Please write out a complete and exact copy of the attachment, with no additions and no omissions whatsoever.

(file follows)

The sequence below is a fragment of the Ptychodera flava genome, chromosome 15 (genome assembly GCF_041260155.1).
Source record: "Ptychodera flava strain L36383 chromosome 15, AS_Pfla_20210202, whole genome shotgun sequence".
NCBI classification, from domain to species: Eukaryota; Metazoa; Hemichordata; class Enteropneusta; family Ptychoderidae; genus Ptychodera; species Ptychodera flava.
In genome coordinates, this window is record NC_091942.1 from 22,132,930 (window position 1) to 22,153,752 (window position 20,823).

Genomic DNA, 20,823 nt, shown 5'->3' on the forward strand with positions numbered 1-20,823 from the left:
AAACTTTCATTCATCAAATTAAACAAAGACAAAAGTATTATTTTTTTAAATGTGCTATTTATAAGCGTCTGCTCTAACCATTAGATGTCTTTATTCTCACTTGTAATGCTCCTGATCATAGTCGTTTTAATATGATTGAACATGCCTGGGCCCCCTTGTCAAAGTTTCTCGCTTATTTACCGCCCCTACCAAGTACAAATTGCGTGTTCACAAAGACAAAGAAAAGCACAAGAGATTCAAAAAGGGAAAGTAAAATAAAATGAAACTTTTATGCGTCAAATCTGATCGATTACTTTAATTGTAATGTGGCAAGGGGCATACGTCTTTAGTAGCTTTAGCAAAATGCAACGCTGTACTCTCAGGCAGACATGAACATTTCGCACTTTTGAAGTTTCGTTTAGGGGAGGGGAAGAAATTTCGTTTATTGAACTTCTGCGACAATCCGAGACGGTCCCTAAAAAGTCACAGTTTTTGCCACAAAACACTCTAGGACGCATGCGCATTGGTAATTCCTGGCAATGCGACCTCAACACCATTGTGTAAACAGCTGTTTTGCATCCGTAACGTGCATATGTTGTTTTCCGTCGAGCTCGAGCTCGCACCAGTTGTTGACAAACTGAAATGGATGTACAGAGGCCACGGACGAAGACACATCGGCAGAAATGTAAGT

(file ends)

The sequence below is a fragment of the Ptychodera flava genome, chromosome 15 (genome assembly GCF_041260155.1).
Source record: "Ptychodera flava strain L36383 chromosome 15, AS_Pfla_20210202, whole genome shotgun sequence".
NCBI classification, from domain to species: Eukaryota; Metazoa; Hemichordata; class Enteropneusta; family Ptychoderidae; genus Ptychodera; species Ptychodera flava.
In genome coordinates, this window is record NC_091942.1 from 22,132,930 (window position 1) to 22,153,752 (window position 20,823).

Genomic DNA, 20,823 nt, shown 5'->3' on the forward strand with positions numbered 1-20,823 from the left:
AAACTTTCATTCATCAAATTAAACAAAGACAAAAGTATTATTTTTTTAAATGTGCTATTTATAAGCGTCTGCTCTAACCATTAGATGTCTTTATTCTCACTTGTAATGCTCCTGATCATAGTCGTTTTAATATGATTGAACATGCCTGGGCCCCCTTGTCAAAGTTTCTCGCTTATTTACCGCCCCTACCAAGTACAAATTGCGTGTTCACAAAGACAAAGAAAAGCACAAGAGATTCAAAAAGGGAAAGTAAAATAAAATGAAACTTTTATGCGTCAAATCTGATCGATTACTTTAATTGTAATGTGGCAAGGGGCATACGTCTTTAGTAGCTTTAGCAAAATGCAACGCTGTACTCTCAGGCAGACATGAACATTTCGCACTTTTGAAGTTTCGTTTAGGGGAGGGGAAGAAATTTCGTTTATTGAACTTCTGCGACAATCCGAGACGGTCCCTAAAAAGTCACAGTTTTTGCCACAAAACACTCTAGGACGCATGCGCATTGGTAATTCCTGGCAATGCGACCTCAACACCATTGTGTAAACAGCTGTTTTGCATCCGTAACGTGCATATGTTGTTTTCCGTCGAGCTCGAGCTCGCACCAGTTGTTGACAAACTGAAATGGATGTACAGAGGCCACGGACGAAGACACATCGGCAGAAATGTAAGT